Yeah, yeah, Jesse Wave, we know you don't like vaginas. You don't review M/M/F, or M/M with on-screen M/F or M/M/F sex scenes (even if the main pairing and ultimate HEA is M/M), or trans men with vaginas (even if their vaginas are never mentioned in a sexual context). I think your vagina policies are offensive, not to mention embarrassing coming from someone who otherwise has been a positive force for inclusivity in M/M romance (for example being a strong voice promoting POC characters and characters with disabilities in M/M). But it's your site, and it's your policy. You've allowed reviews of some of my books and disallowed others. I don't seek out reviews of my books from your website, nor do I follow your reviews of other books, but I haven't disowned you entirely. Live and let live. You stick to your part of the internet, and I'll stick to mine.

Every couple of months you like to remind people of your policies, driven by this need you have to vocally represent the "majority" of M/M readers who you say don't want to read vaginas either. Usually I subtweet you a bit with my fellow vagina-lovers but don't otherwise engage or acknowledge. But man, today you really got up in my craw with this:
the M/M genre is supposed to be for romances between gay men, unless things have changed while I wasn’t looking.

At this point I can only assume that some of our writers — and/or their publishers — don’t respect or care about M/M readers; if they did they wouldn’t insert into their M/M romances on-page het physical intimacies such as oral sex, full-on vaginal sex, or anal sex, with no warning in the blurbs.

...

Why are M/M readers treated so disdainfully? Are we not on par with het romance readers? M/M romance has been around for a decade, so why can’t our authors get it right? Clearly we are not respected because if we were this wouldn’t happen, and so often. Would authors insert graphic gay sex scenes in het romances? Not f*****g likely, unless the book is a mĂ©nage or a bi romance, and do you know why? Two reasons:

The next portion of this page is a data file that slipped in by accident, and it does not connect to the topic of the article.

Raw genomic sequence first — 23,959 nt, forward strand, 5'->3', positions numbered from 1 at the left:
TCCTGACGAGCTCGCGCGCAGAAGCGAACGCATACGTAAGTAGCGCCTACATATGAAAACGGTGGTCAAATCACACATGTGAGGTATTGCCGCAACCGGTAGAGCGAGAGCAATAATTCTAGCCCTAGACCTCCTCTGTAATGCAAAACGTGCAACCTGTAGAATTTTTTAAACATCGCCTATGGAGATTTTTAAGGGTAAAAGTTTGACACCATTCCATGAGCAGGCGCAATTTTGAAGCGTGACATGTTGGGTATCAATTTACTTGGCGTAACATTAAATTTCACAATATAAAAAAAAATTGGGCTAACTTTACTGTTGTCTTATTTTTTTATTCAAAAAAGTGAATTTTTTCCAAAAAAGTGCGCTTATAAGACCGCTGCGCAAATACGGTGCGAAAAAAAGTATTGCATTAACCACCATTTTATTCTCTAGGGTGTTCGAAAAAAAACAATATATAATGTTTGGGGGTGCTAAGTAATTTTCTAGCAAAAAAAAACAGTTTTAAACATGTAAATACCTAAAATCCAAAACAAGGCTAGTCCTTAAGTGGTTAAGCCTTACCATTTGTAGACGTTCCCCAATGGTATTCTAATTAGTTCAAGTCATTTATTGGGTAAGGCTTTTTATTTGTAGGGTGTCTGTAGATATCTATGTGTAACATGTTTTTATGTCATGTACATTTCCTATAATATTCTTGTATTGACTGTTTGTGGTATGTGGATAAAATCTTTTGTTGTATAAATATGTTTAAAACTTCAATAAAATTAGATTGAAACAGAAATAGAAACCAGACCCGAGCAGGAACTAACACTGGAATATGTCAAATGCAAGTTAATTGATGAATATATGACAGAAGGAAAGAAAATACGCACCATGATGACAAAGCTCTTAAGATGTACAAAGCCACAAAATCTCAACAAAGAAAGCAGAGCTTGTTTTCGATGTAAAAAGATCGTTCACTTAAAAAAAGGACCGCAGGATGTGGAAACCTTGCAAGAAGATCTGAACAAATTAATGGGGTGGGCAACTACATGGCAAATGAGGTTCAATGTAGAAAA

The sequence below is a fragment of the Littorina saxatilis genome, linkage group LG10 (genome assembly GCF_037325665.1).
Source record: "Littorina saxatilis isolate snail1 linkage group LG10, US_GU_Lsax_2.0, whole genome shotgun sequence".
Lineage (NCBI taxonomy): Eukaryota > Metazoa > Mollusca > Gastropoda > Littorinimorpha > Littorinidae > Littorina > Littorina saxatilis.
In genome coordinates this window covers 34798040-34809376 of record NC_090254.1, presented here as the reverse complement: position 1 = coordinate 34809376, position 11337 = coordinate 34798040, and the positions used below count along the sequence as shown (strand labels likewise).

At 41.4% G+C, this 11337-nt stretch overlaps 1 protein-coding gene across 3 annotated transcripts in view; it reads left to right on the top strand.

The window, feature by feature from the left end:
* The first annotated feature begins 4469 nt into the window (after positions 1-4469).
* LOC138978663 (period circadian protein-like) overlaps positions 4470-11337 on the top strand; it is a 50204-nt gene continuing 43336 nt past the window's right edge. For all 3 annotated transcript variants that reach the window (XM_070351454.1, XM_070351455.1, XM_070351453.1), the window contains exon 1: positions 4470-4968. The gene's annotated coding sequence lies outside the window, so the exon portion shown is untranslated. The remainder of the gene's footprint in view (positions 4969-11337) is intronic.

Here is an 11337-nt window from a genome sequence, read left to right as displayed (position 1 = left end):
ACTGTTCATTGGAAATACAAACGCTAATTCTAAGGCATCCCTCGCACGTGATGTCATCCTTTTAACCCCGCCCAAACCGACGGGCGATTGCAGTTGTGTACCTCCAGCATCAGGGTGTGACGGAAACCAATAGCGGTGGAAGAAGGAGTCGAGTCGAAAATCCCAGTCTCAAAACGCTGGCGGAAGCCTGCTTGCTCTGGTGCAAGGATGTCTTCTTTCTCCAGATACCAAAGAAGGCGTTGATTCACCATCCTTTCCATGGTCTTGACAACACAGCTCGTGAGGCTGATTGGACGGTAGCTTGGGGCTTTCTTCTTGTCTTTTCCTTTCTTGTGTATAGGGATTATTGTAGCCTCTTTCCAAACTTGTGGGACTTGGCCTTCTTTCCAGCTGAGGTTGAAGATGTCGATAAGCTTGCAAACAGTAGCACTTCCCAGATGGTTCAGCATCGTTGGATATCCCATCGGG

1) They know that het romance readers would not tolerate this and would tell them to put their book where the sun doesn’t shine; and

2) They respect het romance readers so it wouldn’t even occur to them to include gay sex in a het romance. Definitely a double standard.
Okay, let's leave aside her assertion that no author would ever include gay sex scenes in "het" romances. I know that's not true--after all, my first M/F novel coming out with Carina this December has a bisexual hero in an on-screen sexual relationship with a man--as do plenty of other queer or ally readers/reviewers/writers of M/F romance who know what they're talking about and read widely in the genre. Are there het readers and writers who get angry about gay sex? Yes, but they're what we call bigots. I don't write for bigots, full stop. I don't read authors if I learn that they write for bigots. And really, "But bigots do it!" is a terrible defence for your own behaviour. So there goes that. The "double standard" is a false construction Wave is waving around like a red flag to try and keep the conversation from rightfully including her clear internalized misogyny, transphobia, and biphobia.